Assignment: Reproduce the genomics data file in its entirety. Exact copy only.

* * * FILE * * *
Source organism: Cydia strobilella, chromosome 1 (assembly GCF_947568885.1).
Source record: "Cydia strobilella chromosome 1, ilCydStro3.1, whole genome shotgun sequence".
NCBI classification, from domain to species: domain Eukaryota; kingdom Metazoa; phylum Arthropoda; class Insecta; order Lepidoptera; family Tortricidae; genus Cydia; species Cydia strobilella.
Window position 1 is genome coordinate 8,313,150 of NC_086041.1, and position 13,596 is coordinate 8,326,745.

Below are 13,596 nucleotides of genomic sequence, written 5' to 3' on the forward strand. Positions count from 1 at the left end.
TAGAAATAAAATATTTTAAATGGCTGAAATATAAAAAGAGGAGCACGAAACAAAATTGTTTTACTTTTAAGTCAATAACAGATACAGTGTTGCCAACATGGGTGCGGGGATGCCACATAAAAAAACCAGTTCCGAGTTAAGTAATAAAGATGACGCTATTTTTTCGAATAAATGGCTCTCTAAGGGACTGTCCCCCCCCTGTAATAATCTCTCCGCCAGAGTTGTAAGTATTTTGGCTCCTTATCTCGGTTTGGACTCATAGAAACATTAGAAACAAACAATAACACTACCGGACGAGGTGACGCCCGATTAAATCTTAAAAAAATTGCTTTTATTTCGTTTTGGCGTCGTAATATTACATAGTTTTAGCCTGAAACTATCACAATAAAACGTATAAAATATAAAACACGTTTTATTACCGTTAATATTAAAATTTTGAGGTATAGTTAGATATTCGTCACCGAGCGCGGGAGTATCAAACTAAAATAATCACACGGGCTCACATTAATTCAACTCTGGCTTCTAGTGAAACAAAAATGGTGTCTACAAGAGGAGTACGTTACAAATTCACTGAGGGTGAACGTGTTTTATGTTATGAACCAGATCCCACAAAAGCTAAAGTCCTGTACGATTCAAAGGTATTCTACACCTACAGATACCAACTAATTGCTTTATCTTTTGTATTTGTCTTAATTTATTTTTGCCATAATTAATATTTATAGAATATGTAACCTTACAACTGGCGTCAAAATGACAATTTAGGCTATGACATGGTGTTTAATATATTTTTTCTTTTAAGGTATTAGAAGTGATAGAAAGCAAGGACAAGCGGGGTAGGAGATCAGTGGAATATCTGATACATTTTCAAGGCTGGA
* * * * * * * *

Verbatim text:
Source organism: Cydia strobilella, chromosome 1 (assembly GCF_947568885.1).
Source record: "Cydia strobilella chromosome 1, ilCydStro3.1, whole genome shotgun sequence".
NCBI classification, from domain to species: domain Eukaryota; kingdom Metazoa; phylum Arthropoda; class Insecta; order Lepidoptera; family Tortricidae; genus Cydia; species Cydia strobilella.
Window position 1 is genome coordinate 8,313,150 of NC_086041.1, and position 13,596 is coordinate 8,326,745.

Below are 13,596 nucleotides of genomic sequence, written 5' to 3' on the forward strand. Positions count from 1 at the left end.
TAGAAATAAAATATTTTAAATGGCTGAAATATAAAAAGAGGAGCACGAAACAAAATTGTTTTACTTTTAAGTCAATAACAGATACAGTGTTGCCAACATGGGTGCGGGGATGCCACATAAAAAAACCAGTTCCGAGTTAAGTAATAAAGATGACGCTATTTTTTCGAATAAATGGCTCTCTAAGGGACTGTCCCCCCCCTGTAATAATCTCTCCGCCAGAGTTGTAAGTATTTTGGCTCCTTATCTCGGTTTGGACTCATAGAAACATTAGAAACAAACAATAACACTACCGGACGAGGTGACGCCCGATTAAATCTTAAAAAAATTGCTTTTATTTCGTTTTGGCGTCGTAATATTACATAGTTTTAGCCTGAAACTATCACAATAAAACGTATAAAATATAAAACACGTTTTATTACCGTTAATATTAAAATTTTGAGGTATAGTTAGATATTCGTCACCGAGCGCGGGAGTATCAAACTAAAATAATCACACGGGCTCACATTAATTCAACTCTGGCTTCTAGTGAAACAAAAATGGTGTCTACAAGAGGAGTACGTTACAAATTCACTGAGGGTGAACGTGTTTTATGTTATGAACCAGATCCCACAAAAGCTAAAGTCCTGTACGATTCAAAGGTATTCTACACCTACAGATACCAACTAATTGCTTTATCTTTTGTATTTGTCTTAATTTATTTTTGCCATAATTAATATTTATAGAATATGTAACCTTACAACTGGCGTCAAAATGACAATTTAGGCTATGACATGGTGTTTAATATATTTTTTCTTTTAAGGTATTAGAAGTGATAGAAAGCAAGGACAAGCGGGGTAGGAGATCAGTGGAATATCTGATACATTTTCAAGGCTGGA